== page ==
Even before the ratification of South Carolina’s 1868 constitution, Freedmen’s Bureaus, northern philanthropic and missionary associations, and African American leaders established private schools for Black youth in the state. For example, in 1865 the American Missionary Association (AMA) established the Avery Normal Institute as a secondary private school for African Americans in Charleston. The Avery Normal Institute required tuition fees and focused on training professionals and leaders from the local Black community through a classical education curriculum, though they also featured vocational classes. In subsequent decades, Avery emerged as a premier private institution and remained one of the few secondary schools for African Americans in Charleston until the end of the nineteenth century, when the city finally began to fund public schools for Black children such as the Charleston Industrial Institute (later renamed Burke High School).

Inauguration of Rutherford B. Hayes at the U.S. Capitol, stereograph by Brady's National Portrait Gallery, 1877, courtesy of Library of Congress.

 

Inauguration of Rutherford B. Hayes at the U.S. Capitol, stereograph by Brady's National Portrait Gallery, 1877, courtesy of Library of Congress. The Compromise of 1877 led to the election of Republican Rutherford Hayes as President of the United States in exchange for withdrawing federal troops from former Confederate states and ending Reconstruction. For the developing system of public education in the U.S. South, this compromise was politically disastrous.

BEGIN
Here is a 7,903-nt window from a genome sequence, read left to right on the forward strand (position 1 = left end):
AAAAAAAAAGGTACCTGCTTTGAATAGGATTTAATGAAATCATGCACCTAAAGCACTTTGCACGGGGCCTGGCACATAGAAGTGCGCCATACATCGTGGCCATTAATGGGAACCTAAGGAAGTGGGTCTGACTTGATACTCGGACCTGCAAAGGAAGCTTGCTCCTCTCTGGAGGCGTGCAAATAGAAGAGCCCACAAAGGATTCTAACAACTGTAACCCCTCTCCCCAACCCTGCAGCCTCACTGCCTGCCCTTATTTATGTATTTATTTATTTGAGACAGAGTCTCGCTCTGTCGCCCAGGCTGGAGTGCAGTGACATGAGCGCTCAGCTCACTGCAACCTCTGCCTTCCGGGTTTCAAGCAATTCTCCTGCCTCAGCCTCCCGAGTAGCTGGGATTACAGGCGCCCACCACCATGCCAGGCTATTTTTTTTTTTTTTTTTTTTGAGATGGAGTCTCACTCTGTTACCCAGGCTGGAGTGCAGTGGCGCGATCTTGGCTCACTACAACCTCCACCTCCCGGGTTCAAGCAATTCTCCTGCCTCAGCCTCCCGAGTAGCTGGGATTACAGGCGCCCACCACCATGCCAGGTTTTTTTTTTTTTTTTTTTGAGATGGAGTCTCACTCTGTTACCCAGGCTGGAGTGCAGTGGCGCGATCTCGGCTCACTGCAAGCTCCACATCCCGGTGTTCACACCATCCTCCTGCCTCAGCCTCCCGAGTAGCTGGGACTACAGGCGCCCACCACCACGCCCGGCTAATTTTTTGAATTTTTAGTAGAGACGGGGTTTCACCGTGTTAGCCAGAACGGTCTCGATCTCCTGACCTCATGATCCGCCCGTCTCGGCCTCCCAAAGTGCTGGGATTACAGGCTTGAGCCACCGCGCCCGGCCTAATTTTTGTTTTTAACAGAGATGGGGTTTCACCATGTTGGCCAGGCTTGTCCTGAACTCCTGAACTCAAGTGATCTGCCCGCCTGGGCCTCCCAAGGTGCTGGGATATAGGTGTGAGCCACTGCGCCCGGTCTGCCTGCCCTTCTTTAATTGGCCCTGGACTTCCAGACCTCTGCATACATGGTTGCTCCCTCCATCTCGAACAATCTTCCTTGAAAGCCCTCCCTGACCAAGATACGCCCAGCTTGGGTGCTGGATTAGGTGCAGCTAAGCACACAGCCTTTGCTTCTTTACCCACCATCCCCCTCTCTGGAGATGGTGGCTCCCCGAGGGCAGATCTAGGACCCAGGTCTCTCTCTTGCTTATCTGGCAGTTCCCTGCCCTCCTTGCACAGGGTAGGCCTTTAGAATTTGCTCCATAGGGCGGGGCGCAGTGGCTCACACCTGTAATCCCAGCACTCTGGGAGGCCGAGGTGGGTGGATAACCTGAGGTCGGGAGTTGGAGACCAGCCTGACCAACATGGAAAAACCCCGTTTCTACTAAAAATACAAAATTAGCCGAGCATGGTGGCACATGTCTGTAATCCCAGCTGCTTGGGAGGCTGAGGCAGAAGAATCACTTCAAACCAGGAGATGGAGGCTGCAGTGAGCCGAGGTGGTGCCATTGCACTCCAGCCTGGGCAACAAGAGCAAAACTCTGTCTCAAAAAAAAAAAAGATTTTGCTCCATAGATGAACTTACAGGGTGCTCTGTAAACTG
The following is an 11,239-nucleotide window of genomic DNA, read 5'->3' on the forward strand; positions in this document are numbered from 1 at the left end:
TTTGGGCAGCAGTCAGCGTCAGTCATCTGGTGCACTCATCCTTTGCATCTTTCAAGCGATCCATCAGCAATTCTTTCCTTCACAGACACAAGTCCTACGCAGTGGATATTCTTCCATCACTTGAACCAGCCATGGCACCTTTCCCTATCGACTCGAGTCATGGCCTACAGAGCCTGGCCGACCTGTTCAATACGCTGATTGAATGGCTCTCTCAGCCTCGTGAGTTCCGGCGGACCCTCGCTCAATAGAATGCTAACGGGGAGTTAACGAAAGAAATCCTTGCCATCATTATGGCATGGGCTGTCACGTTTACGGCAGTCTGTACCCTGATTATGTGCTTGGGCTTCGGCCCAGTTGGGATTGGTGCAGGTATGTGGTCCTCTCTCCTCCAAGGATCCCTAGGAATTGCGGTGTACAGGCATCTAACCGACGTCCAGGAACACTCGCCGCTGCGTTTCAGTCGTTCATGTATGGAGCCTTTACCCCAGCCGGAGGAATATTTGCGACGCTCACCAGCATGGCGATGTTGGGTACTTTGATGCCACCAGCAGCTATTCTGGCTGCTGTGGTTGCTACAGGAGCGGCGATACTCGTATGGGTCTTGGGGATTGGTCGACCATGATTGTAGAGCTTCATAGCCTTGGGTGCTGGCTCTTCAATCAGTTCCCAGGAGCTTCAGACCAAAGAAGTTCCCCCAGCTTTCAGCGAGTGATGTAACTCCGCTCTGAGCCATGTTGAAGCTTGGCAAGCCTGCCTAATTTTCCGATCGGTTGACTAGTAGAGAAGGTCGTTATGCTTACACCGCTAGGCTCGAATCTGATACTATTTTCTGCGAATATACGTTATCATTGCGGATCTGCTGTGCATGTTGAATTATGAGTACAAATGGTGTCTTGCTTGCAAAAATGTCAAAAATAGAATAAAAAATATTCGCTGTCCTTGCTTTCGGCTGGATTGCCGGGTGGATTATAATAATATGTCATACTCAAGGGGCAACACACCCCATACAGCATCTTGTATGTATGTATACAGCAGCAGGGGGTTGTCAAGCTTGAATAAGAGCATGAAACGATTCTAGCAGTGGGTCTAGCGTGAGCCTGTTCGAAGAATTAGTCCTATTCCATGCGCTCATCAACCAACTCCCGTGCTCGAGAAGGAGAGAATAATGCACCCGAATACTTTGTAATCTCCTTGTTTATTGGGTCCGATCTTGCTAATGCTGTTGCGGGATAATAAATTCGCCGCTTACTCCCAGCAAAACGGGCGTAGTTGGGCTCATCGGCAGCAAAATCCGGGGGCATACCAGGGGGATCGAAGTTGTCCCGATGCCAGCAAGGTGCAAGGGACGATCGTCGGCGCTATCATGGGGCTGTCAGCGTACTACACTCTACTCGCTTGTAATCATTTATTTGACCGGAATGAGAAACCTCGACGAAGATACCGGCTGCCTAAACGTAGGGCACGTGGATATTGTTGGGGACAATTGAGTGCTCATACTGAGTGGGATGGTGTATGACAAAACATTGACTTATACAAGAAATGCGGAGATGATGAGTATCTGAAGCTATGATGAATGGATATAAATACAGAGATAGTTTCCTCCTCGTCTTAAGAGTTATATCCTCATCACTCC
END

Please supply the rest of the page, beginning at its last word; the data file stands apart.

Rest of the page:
Reconstruction ultimately ended in South Carolina after Democrats elected the former Confederate general Wade Hampton as governor in 1876, following a campaign of extralegal violence against Black voters and White Republicans throughout the state. This was followed by the Compromise of 1877, which led to the election of Republican Rutherford Hayes as President of the United States, in exchange for withdrawing federal troops from former Confederate states. For the developing system of public education in the U.S. South, this compromise was politically disastrous. Former Confederate legislators increasingly pushed African American politicians out of southern politics, and repealed numerous progressive measures that had facilitated the growth of private and public schools for African Americans throughout the region, including in South Carolina. Rather than dismantling public education, however, the state of South Carolina maintained a racially segregated elementary, secondary, and post-secondary education system. In 1896, the United States Supreme Court legally sanctioned this practice of racially segregating public facilities, including schools, through Plessy v. Ferguson. Black public schools within this system still served as empowering educational and community spaces, but they were drastically underfunded compared to White schools. In Charleston and across the U.S. South, many Black parents and civic leaders would spend decades organizing and petitioning local school districts to support equal education for their children.